Day 2: Hauser Creek to Kitchen Creek Rd – 14.3 miles
Dan and I woke up feeling a bit groggy from our first night’s sleep on trail. We had to get used to sharing the small confines of the tent and had to figure out how to streamline our routine as we got dressed and packed everything away. Deep in the canyon as we were, we got to enjoy the cool morning shade as we headed out.
Our first mile and a half had us climb over 1000 feet out of the canyon to reach the shoulder of Morena Butte. We had purposely spent the night in Hauser Canyon so we’d complete this tough climb in the cool morning air. The next couple of miles were much more relaxed as we wandered through a landscape of yucca, manzanita shrubs, large boulders and granite slabs. We enjoyed a gradual descent to the Morena reservoir built over a hundred years ago to help maintain San Diego’s water supply.
We took a well-earned break at the Lake Morena Campground where we enjoyed some shade, a snack, and the luxury of clean running water and flush toilets. There was also a large flock of turkeys hanging around which gave me the giggles when I heard them gobbling.
After our break we had a short climb up and over a hill to reach Cottonwood Creek. We took advantage of the cottonwood’s shade to have our lunch before wandering alongside the creek for a a couple miles. There were some large old oaks in the valley nearby, kept alive by yearly flooding of the flats.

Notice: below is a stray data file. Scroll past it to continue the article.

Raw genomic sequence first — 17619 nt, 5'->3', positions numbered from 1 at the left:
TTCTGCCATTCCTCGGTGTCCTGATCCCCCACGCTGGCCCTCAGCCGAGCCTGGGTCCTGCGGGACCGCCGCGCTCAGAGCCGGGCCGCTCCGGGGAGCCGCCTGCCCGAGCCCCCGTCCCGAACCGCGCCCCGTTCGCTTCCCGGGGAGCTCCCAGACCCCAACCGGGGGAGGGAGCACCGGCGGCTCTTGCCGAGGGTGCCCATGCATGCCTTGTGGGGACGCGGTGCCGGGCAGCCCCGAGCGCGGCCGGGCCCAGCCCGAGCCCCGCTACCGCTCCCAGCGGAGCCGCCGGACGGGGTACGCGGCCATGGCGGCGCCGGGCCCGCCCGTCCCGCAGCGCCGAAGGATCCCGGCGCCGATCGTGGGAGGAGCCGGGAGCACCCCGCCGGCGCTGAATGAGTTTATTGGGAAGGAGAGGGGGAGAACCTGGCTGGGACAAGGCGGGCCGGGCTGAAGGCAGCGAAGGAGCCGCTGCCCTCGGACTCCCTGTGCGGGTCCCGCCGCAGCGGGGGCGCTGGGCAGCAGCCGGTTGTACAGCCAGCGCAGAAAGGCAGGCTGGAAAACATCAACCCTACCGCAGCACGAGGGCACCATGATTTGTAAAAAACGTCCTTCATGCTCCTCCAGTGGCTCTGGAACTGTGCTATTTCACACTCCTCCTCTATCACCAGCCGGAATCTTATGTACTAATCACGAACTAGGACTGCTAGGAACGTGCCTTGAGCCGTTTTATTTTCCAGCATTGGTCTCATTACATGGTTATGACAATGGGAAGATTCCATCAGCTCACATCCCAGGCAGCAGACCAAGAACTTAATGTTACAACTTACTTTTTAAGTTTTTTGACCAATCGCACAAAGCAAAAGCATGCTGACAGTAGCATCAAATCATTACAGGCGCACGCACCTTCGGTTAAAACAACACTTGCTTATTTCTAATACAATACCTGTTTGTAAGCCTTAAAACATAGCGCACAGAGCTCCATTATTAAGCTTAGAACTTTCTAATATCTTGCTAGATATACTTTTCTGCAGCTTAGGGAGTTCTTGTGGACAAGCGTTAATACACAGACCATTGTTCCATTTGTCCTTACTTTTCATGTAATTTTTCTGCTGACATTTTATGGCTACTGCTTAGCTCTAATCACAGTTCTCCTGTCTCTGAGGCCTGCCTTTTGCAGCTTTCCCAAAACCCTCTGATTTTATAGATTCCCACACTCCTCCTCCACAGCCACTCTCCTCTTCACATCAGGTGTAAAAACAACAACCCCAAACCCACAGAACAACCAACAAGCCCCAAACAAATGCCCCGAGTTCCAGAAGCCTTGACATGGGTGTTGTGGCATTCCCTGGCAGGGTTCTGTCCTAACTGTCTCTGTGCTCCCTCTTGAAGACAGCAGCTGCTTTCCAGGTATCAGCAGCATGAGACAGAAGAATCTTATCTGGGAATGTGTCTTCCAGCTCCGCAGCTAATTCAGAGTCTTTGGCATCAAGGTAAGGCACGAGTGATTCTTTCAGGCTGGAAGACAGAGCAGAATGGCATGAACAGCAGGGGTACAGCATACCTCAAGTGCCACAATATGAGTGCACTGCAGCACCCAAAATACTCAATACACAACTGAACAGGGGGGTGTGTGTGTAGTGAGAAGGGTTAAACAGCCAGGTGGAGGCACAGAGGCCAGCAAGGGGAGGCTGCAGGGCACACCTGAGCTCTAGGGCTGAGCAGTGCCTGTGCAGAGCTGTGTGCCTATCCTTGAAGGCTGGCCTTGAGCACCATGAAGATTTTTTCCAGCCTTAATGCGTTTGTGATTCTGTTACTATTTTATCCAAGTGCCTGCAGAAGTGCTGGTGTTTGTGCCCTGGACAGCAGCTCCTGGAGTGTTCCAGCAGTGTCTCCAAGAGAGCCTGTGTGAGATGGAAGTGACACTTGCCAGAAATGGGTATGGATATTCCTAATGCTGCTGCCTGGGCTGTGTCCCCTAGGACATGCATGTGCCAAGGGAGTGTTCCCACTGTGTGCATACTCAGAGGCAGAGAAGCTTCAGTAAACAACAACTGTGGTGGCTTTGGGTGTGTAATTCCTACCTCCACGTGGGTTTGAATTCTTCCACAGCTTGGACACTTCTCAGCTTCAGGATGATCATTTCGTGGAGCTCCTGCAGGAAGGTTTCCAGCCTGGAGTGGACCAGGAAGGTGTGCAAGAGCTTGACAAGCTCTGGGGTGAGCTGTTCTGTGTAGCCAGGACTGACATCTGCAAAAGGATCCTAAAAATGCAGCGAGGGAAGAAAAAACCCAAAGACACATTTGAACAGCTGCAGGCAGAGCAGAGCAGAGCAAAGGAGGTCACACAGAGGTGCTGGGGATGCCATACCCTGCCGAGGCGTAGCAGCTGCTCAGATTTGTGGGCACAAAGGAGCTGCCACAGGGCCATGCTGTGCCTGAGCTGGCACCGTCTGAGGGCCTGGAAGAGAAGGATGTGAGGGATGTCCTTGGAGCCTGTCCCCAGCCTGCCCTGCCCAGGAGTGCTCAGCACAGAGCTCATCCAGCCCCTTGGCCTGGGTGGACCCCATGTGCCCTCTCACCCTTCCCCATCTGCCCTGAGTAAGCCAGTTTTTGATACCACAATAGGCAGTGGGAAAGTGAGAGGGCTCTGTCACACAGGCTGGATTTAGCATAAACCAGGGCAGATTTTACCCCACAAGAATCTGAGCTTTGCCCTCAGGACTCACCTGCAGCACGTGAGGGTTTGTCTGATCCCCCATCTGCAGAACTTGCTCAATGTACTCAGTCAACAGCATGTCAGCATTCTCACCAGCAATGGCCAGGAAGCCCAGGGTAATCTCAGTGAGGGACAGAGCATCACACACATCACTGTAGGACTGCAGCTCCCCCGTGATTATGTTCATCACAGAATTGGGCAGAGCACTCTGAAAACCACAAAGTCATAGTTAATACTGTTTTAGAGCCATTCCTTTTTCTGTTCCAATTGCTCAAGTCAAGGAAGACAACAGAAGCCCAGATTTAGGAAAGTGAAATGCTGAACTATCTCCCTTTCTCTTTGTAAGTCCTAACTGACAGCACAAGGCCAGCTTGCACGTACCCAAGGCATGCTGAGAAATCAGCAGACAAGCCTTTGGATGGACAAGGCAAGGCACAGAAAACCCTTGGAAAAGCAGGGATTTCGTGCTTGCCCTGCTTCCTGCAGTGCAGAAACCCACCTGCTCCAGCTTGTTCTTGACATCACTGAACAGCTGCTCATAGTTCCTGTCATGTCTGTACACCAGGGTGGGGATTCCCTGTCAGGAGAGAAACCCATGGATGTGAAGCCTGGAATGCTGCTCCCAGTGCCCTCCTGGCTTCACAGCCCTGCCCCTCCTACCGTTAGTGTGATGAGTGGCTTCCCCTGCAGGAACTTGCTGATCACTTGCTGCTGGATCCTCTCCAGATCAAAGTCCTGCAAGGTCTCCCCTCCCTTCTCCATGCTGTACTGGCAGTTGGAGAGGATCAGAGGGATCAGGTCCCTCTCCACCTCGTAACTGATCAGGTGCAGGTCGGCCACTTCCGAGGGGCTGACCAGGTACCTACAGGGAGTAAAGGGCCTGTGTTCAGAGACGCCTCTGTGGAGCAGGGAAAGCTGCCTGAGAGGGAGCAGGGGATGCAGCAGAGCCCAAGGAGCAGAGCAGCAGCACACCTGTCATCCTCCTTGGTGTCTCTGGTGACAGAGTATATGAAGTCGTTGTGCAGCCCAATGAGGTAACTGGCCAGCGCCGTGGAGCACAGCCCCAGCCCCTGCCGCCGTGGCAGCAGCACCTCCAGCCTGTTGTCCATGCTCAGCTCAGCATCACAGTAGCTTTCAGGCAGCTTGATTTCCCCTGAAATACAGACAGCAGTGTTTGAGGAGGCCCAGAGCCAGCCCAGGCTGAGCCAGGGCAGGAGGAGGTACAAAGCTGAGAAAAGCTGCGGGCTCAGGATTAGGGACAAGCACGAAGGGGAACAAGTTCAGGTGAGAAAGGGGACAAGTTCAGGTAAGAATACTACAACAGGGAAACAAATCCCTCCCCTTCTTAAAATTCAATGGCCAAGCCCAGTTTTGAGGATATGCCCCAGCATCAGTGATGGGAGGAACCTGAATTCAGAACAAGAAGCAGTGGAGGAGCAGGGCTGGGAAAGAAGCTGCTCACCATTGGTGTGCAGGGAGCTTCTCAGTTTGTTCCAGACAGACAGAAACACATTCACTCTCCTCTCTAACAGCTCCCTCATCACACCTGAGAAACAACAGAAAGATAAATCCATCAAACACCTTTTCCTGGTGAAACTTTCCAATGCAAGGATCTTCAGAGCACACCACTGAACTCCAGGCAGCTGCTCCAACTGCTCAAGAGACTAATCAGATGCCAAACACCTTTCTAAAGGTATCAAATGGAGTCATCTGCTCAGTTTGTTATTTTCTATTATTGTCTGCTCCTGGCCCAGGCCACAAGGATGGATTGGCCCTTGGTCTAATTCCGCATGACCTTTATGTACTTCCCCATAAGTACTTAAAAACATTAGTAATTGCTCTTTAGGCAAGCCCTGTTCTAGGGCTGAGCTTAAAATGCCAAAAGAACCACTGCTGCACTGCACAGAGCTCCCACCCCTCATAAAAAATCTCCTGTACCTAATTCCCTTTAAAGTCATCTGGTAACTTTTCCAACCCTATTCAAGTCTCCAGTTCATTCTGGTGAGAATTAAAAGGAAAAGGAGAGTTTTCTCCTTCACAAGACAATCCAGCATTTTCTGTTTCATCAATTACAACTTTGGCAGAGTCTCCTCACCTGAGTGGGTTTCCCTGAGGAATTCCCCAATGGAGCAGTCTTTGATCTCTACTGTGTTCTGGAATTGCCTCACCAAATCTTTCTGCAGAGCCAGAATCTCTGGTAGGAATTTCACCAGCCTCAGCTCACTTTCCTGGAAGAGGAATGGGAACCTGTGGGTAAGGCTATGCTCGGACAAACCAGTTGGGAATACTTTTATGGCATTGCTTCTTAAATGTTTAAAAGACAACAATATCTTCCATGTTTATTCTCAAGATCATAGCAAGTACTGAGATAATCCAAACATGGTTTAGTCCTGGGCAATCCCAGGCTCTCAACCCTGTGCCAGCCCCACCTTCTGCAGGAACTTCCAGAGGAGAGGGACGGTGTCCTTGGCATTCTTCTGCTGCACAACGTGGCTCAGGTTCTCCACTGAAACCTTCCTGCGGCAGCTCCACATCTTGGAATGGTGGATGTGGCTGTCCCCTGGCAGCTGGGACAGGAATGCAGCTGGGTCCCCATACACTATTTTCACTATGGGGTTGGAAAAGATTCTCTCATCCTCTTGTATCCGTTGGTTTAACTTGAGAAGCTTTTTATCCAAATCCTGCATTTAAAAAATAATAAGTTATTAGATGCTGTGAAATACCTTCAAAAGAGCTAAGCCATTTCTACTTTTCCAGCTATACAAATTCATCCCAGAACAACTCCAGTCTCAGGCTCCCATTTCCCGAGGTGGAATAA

Our next break was at an empty forest service campground. This would be our last source for water until the next evening and we had to fill up all of our water bladders – well over a gallon’s worth of water. Thankfully there was running water at the campground but it came with a boil advisory so we made sure to feed it through our filter.
Feeling much much heavier, we teetered our way alongside a road before turning to cross under Interstate 8 to enter the Laguna Mountain foothills. While we had been within the limits of Cleveland National Forest our entire day, we had still been alongside roads and within sight of homes and buildings. Thankfully our next fifteen miles would take us out of the inhabited valleys and up to the Laguna Mountain Recreation Area.
When I say up, I mean 2,800 feet up. Our highest point for this section would be near the summit of Mount Laguna at around 6,000 feet. But first we had to finish up our second day on trail with a three-mile, eight-hundred foot climb. I will tell you that those three miles felt like a lot more. My feet and legs were feeling the long miles of our first couple of days and it was frustrating to have a much heavier pack, instead of it getting lighter every day. This would be the biggest challenge of our week in the desert.
We rolled into camp just before sunset and tucked our tent among the manzanita. We enjoyed an incredible sunset and even stayed out to see the first constellations appear. Then it was time to tuck in and dream of a running creek.